Mobile-assisted peer feedback on EFL pronunciation: Outcome effects, interactional processes, and shaping factors

Yuanjun Dai, Zhiwei Wu

Research output: Journal article publicationJournal articleAcademic researchpeer-review

4 Citations (Scopus)


This article reports on a study examining mobile-assisted peer feedback on EFL pronunciation. The study focused on 10 Chinese EFL students majoring in music. They worked as mixed-proficiency dyads in a peer feedback task mediated by a social networking app (WeChat). The higher-proficiency students acted as feedback givers, and the lower-proficiency students as feedback receivers. Data sources included (a) comprehensibility scores in the pretest, posttest and delayed posttest, (b) recorded peer feedback sessions, and (c) interview transcripts. It was found that the feedback task contributed to the pronunciation improvement for both feedback givers and receivers. 13 interactional moves were identified in the peer feedback sessions. Based on the distribution of interactional moves and the participants’ self-positioning, it was found that four dyads displayed clear interactional patterns (collaborative, expert/novice, or dominant/dominant) but one dyad showed a mixed pattern. Four factors were found to shape the interactional processes. The first two factors were task-related (i.e. role assignment) and person-related (i.e. prior music learning and teaching experience), while the remaining two were context-related (i.e. significant others and online resources). The article also discusses pedagogical implications for maximizing the learning potentials of mobile-assisted peer feedback.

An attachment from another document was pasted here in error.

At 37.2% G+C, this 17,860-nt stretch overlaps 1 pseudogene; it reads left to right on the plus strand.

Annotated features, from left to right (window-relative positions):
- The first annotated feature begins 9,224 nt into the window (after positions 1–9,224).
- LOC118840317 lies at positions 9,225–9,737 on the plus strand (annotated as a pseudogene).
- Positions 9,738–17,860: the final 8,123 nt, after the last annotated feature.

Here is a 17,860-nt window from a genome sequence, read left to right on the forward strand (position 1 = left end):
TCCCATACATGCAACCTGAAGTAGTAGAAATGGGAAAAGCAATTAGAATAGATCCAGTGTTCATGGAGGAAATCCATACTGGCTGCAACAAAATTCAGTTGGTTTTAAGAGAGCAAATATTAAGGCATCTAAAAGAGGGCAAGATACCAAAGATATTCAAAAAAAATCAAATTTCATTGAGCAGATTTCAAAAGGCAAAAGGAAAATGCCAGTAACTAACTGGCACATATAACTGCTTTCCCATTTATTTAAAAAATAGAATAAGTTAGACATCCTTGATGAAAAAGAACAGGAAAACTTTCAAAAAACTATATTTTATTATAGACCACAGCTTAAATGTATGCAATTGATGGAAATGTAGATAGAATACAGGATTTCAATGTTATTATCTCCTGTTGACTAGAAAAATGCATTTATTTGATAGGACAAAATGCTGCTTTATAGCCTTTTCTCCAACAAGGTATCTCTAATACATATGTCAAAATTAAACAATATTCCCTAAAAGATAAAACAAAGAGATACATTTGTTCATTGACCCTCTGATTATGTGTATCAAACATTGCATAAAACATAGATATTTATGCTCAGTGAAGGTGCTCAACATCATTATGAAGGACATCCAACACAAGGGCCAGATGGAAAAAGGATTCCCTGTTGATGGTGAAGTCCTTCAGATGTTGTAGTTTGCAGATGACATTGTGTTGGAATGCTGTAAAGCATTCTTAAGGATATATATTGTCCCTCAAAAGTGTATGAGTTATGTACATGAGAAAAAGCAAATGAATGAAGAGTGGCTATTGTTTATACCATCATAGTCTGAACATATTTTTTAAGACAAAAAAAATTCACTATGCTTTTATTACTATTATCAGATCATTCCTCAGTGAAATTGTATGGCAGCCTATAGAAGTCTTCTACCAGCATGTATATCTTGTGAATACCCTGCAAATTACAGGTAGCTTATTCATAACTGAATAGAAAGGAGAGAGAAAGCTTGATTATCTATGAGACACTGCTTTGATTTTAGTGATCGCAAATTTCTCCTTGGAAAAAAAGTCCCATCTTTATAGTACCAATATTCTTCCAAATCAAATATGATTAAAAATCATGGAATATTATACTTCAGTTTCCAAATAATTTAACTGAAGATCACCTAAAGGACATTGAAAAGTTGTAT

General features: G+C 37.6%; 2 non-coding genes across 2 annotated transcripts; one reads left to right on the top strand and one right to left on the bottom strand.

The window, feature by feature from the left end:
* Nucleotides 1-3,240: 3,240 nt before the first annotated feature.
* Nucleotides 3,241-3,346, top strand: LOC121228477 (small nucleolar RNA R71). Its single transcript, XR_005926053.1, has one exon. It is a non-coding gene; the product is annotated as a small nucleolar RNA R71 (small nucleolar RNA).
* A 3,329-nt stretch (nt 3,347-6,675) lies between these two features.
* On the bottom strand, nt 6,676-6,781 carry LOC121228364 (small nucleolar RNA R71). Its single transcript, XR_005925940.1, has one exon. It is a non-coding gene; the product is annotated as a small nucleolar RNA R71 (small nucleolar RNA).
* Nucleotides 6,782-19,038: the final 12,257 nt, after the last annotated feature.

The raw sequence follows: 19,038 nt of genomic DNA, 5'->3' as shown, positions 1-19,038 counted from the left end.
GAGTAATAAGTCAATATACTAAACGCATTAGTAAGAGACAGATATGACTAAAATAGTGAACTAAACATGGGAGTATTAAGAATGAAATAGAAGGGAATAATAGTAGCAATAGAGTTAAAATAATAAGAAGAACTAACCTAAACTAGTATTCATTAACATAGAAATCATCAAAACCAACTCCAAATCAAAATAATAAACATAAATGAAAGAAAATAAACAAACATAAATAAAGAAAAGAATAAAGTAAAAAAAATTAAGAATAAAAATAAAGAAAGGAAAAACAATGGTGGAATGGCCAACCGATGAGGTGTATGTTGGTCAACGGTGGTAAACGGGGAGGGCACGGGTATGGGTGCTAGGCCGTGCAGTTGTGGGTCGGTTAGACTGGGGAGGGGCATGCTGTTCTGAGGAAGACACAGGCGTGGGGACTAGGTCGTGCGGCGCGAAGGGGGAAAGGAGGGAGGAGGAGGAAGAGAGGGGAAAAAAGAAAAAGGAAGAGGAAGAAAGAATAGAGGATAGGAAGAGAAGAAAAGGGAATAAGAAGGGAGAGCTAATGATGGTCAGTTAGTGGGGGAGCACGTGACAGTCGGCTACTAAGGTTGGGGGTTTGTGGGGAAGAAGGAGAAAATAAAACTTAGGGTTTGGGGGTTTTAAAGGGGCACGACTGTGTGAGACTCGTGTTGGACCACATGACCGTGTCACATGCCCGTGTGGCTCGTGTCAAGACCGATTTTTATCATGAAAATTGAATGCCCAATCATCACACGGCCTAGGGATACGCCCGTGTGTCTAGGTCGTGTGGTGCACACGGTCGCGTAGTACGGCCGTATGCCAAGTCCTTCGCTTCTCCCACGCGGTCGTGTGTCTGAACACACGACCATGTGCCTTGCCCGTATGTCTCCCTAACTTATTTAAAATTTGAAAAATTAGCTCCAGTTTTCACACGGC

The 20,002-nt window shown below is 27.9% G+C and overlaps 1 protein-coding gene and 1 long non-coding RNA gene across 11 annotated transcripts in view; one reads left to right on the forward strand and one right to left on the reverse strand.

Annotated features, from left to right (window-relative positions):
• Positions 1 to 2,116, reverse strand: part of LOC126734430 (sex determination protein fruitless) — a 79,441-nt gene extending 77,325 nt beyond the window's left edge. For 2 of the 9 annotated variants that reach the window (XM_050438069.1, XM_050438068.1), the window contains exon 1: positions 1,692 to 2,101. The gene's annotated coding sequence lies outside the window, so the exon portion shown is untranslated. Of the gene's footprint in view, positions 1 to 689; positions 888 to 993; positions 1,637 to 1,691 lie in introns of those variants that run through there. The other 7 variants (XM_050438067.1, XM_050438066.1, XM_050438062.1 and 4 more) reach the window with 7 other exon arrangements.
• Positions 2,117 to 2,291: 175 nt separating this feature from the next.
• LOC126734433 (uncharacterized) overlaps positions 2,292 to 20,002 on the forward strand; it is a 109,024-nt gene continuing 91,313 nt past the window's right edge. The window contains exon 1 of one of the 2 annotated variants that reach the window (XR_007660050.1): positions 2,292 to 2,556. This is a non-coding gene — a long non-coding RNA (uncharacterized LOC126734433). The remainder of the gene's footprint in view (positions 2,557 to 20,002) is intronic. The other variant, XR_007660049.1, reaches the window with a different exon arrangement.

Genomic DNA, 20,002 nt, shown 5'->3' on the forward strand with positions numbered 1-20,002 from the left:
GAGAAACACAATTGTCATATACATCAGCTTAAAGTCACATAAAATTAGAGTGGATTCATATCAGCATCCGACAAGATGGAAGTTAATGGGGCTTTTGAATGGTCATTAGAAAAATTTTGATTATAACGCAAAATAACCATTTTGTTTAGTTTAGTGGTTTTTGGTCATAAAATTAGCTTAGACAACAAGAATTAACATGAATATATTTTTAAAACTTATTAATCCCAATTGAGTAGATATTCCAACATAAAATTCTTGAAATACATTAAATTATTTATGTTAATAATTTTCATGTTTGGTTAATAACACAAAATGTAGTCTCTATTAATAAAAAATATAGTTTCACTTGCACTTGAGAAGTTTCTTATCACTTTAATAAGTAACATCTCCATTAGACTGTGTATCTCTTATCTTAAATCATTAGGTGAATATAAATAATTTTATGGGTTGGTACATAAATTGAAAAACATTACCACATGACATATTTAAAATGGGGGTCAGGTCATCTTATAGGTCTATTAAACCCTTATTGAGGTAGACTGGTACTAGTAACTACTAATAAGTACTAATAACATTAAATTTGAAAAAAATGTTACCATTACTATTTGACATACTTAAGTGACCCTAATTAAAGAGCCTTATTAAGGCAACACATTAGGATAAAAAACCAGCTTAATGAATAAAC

Original languageEnglish
Article number102953
Early online date16 Nov 2022
Publication statusPublished - Dec 2022


  • Mobile-assisted language learning
  • Peer feedback
  • Peer interaction
  • EFL pronunciation


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